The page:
US Constitution Series, Amendment XXIII

Amendment XXIII. Presidential Electors for the District of Columbia

SEC. 1. The District constituting the seat of Government of the United States shall appoint in such manner as the Congress may direct:

A number of electors of President and Vice President equal to the whole number of Senators and Representatives in Congress to which the District would be entitled if it were a State, but in no event more than the least populous State; they shall be in addition to those appointed by the States, but they shall be considered, for the purposes of the election of President and Vice President, to be electors appointed by a State; and they shall meet in the District and perform such duties as provided by the twelfth article of amendment.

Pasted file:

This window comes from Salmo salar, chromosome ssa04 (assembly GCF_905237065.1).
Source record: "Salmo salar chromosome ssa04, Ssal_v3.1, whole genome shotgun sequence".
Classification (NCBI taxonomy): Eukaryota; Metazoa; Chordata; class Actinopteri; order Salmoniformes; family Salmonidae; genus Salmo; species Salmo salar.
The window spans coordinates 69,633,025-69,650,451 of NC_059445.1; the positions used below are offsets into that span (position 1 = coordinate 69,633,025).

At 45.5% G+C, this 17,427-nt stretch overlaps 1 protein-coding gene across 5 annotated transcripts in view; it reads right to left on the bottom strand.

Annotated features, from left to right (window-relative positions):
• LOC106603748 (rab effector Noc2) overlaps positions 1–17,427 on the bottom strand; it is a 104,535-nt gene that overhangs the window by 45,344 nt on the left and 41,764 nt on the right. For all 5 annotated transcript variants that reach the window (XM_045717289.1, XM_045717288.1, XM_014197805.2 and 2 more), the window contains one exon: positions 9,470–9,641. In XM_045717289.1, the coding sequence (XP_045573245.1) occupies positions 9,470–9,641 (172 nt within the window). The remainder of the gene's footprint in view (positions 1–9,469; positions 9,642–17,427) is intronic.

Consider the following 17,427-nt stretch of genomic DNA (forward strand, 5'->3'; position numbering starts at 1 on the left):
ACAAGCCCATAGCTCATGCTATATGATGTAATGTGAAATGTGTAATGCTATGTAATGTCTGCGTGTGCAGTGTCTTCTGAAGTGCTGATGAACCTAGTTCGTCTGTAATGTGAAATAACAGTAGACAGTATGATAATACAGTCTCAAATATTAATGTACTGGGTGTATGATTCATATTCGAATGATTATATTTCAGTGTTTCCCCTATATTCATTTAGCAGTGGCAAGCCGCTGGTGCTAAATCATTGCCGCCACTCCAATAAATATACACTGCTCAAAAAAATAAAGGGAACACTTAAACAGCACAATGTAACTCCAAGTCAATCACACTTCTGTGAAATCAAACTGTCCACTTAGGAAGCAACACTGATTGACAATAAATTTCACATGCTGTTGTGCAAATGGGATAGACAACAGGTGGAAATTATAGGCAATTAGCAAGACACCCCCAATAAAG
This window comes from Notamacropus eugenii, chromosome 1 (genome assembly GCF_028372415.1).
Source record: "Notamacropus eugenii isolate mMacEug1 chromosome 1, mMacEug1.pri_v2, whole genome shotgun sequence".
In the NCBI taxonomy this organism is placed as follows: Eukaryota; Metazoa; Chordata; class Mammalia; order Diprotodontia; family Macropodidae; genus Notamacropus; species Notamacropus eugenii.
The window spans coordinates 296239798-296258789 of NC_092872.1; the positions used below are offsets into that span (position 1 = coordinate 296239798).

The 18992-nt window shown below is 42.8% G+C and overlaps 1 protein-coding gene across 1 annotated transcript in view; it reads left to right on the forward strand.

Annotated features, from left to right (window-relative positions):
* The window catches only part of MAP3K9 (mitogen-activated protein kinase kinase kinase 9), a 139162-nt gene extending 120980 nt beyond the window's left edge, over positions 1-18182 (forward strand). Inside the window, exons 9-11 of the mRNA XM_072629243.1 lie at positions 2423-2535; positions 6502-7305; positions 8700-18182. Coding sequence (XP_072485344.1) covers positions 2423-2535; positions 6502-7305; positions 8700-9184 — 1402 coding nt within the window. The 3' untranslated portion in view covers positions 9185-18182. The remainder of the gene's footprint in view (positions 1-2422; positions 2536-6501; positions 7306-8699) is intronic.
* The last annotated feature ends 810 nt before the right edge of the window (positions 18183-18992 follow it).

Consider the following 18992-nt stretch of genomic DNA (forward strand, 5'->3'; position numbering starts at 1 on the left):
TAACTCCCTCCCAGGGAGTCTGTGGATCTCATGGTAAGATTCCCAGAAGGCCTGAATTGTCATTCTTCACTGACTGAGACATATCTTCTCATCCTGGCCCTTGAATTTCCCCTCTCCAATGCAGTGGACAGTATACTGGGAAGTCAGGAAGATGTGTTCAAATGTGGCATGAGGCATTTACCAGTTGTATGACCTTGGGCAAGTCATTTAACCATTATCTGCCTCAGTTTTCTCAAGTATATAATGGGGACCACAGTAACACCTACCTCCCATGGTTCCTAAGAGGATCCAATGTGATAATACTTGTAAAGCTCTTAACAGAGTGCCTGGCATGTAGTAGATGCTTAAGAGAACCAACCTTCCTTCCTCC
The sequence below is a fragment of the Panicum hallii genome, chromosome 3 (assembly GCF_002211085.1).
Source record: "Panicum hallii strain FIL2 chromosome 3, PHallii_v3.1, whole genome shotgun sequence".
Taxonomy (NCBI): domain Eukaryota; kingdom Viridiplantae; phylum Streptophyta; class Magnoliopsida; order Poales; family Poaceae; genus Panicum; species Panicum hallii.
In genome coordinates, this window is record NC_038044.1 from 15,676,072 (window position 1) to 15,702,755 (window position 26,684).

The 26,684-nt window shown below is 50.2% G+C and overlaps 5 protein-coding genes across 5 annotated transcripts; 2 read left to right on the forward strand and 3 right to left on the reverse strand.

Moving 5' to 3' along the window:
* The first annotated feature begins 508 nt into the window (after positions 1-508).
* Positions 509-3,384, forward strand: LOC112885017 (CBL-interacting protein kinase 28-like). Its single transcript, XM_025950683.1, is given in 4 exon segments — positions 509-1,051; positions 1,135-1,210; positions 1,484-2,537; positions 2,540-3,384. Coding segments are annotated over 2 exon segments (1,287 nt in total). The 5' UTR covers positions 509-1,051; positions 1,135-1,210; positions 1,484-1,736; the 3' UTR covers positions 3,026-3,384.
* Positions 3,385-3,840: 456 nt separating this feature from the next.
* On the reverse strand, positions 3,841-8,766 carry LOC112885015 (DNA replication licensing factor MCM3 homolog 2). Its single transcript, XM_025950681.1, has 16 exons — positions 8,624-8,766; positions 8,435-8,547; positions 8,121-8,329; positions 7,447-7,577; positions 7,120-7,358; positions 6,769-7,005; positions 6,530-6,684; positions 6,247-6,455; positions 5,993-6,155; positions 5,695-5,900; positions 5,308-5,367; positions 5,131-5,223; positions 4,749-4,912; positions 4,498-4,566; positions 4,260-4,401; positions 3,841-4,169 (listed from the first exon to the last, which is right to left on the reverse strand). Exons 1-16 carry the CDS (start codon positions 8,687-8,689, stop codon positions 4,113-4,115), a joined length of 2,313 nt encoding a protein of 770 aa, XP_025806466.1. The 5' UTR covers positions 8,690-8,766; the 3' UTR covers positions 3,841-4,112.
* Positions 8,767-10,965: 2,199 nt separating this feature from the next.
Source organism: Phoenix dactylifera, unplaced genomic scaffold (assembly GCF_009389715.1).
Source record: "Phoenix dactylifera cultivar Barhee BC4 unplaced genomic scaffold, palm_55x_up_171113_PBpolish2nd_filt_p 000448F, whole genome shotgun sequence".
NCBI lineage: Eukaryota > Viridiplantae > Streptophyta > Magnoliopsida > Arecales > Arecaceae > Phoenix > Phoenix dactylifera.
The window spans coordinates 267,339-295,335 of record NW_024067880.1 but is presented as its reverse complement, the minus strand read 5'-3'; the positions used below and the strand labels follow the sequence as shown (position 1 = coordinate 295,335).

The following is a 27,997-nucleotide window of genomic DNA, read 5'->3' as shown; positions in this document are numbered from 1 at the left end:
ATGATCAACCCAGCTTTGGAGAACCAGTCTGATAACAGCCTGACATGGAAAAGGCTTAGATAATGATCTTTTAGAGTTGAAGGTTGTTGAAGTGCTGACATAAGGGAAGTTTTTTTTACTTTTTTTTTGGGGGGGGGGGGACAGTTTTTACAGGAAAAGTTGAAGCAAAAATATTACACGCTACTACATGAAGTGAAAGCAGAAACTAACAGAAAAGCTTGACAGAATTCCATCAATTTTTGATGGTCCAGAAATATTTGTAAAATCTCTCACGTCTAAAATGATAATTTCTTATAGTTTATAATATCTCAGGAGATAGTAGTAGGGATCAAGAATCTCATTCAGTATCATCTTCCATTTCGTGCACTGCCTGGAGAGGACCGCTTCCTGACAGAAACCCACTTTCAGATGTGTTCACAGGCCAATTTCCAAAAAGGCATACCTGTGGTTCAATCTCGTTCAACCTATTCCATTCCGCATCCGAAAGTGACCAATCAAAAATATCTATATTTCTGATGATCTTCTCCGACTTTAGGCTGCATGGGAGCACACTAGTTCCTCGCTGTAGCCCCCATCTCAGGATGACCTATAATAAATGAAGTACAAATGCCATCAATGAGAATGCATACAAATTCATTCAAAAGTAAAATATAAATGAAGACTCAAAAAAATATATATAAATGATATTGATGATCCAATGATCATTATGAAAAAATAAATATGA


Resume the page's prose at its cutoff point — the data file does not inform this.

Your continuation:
SEC. 2. The Congress shall have power to enforce this article by appropriate legislation.
This amendment gives the District of Columbia influence in the election for president and vice president out of proportion to its population. Why? It get three electors, as many as the smallest state. All states regardless of size get two electors plus electors equal to the number of representatitves (Article I, Section 1), a minimum of three. Thus mathematically, small states and the District of Columbia have electoral influence out of proportion to their size.

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